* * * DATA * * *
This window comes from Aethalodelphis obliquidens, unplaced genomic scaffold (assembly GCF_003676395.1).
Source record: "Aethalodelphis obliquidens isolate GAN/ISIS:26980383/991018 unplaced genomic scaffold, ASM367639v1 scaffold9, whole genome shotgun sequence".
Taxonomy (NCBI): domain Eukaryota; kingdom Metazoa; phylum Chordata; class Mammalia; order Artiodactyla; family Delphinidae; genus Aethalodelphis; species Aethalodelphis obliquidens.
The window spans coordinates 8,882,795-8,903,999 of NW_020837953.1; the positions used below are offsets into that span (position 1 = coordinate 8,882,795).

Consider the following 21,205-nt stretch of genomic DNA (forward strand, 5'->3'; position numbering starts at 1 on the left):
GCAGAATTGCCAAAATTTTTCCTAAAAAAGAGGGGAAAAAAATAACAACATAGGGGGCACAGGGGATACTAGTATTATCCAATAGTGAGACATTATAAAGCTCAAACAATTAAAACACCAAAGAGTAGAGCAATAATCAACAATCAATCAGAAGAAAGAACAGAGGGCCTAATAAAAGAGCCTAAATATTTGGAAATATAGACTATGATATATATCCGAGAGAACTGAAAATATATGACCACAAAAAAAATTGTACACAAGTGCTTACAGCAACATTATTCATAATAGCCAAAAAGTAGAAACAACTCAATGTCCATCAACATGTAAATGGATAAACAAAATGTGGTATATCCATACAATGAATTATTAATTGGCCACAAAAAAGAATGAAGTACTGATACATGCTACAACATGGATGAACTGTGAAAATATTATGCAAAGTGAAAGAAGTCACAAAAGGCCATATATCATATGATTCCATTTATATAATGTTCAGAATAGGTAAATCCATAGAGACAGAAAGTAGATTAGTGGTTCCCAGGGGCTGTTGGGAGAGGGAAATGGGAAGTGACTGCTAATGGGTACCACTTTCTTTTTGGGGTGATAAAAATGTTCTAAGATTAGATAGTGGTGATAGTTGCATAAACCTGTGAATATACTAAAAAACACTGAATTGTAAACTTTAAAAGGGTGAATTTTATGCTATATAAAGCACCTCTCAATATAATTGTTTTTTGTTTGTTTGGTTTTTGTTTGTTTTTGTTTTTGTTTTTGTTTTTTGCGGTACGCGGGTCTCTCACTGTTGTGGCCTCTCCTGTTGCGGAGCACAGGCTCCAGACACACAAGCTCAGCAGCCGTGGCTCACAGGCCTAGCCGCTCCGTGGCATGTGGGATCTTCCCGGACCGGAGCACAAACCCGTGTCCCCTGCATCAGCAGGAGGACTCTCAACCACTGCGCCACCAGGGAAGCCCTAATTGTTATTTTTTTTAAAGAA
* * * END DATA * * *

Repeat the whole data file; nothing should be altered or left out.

This window comes from Aethalodelphis obliquidens, unplaced genomic scaffold (assembly GCF_003676395.1).
Source record: "Aethalodelphis obliquidens isolate GAN/ISIS:26980383/991018 unplaced genomic scaffold, ASM367639v1 scaffold9, whole genome shotgun sequence".
Taxonomy (NCBI): domain Eukaryota; kingdom Metazoa; phylum Chordata; class Mammalia; order Artiodactyla; family Delphinidae; genus Aethalodelphis; species Aethalodelphis obliquidens.
The window spans coordinates 8,882,795-8,903,999 of NW_020837953.1; the positions used below are offsets into that span (position 1 = coordinate 8,882,795).

Consider the following 21,205-nt stretch of genomic DNA (forward strand, 5'->3'; position numbering starts at 1 on the left):
GCAGAATTGCCAAAATTTTTCCTAAAAAAGAGGGGAAAAAAATAACAACATAGGGGGCACAGGGGATACTAGTATTATCCAATAGTGAGACATTATAAAGCTCAAACAATTAAAACACCAAAGAGTAGAGCAATAATCAACAATCAATCAGAAGAAAGAACAGAGGGCCTAATAAAAGAGCCTAAATATTTGGAAATATAGACTATGATATATATCCGAGAGAACTGAAAATATATGACCACAAAAAAAATTGTACACAAGTGCTTACAGCAACATTATTCATAATAGCCAAAAAGTAGAAACAACTCAATGTCCATCAACATGTAAATGGATAAACAAAATGTGGTATATCCATACAATGAATTATTAATTGGCCACAAAAAAGAATGAAGTACTGATACATGCTACAACATGGATGAACTGTGAAAATATTATGCAAAGTGAAAGAAGTCACAAAAGGCCATATATCATATGATTCCATTTATATAATGTTCAGAATAGGTAAATCCATAGAGACAGAAAGTAGATTAGTGGTTCCCAGGGGCTGTTGGGAGAGGGAAATGGGAAGTGACTGCTAATGGGTACCACTTTCTTTTTGGGGTGATAAAAATGTTCTAAGATTAGATAGTGGTGATAGTTGCATAAACCTGTGAATATACTAAAAAACACTGAATTGTAAACTTTAAAAGGGTGAATTTTATGCTATATAAAGCACCTCTCAATATAATTGTTTTTTGTTTGTTTGGTTTTTGTTTGTTTTTGTTTTTGTTTTTGTTTTTTGCGGTACGCGGGTCTCTCACTGTTGTGGCCTCTCCTGTTGCGGAGCACAGGCTCCAGACACACAAGCTCAGCAGCCGTGGCTCACAGGCCTAGCCGCTCCGTGGCATGTGGGATCTTCCCGGACCGGAGCACAAACCCGTGTCCCCTGCATCAGCAGGAGGACTCTCAACCACTGCGCCACCAGGGAAGCCCTAATTGTTATTTTTTTTAAAGAA